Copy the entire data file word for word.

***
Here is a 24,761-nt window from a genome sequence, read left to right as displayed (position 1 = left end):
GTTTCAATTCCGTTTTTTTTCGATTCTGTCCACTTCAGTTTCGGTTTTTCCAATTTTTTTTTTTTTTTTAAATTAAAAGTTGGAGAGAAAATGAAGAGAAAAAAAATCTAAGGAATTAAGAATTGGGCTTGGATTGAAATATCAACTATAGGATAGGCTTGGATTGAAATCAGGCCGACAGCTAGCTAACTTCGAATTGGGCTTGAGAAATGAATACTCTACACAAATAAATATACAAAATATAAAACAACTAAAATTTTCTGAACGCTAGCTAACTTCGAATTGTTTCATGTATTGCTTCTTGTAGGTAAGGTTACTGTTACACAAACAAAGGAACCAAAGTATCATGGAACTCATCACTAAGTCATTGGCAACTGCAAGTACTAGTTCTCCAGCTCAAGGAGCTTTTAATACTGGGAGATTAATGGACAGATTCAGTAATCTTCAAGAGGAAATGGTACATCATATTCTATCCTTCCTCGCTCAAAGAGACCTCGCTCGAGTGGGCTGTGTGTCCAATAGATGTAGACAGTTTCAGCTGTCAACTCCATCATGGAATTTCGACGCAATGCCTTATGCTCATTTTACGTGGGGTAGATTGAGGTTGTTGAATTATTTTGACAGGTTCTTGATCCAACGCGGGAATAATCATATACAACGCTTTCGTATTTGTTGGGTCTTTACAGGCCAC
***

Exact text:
Here is a 24,761-nt window from a genome sequence, read left to right as displayed (position 1 = left end):
GTTTCAATTCCGTTTTTTTTCGATTCTGTCCACTTCAGTTTCGGTTTTTCCAATTTTTTTTTTTTTTTTAAATTAAAAGTTGGAGAGAAAATGAAGAGAAAAAAAATCTAAGGAATTAAGAATTGGGCTTGGATTGAAATATCAACTATAGGATAGGCTTGGATTGAAATCAGGCCGACAGCTAGCTAACTTCGAATTGGGCTTGAGAAATGAATACTCTACACAAATAAATATACAAAATATAAAACAACTAAAATTTTCTGAACGCTAGCTAACTTCGAATTGTTTCATGTATTGCTTCTTGTAGGTAAGGTTACTGTTACACAAACAAAGGAACCAAAGTATCATGGAACTCATCACTAAGTCATTGGCAACTGCAAGTACTAGTTCTCCAGCTCAAGGAGCTTTTAATACTGGGAGATTAATGGACAGATTCAGTAATCTTCAAGAGGAAATGGTACATCATATTCTATCCTTCCTCGCTCAAAGAGACCTCGCTCGAGTGGGCTGTGTGTCCAATAGATGTAGACAGTTTCAGCTGTCAACTCCATCATGGAATTTCGACGCAATGCCTTATGCTCATTTTACGTGGGGTAGATTGAGGTTGTTGAATTATTTTGACAGGTTCTTGATCCAACGCGGGAATAATCATATACAACGCTTTCGTATTTGTTGGGTCTTTACAGGCCAC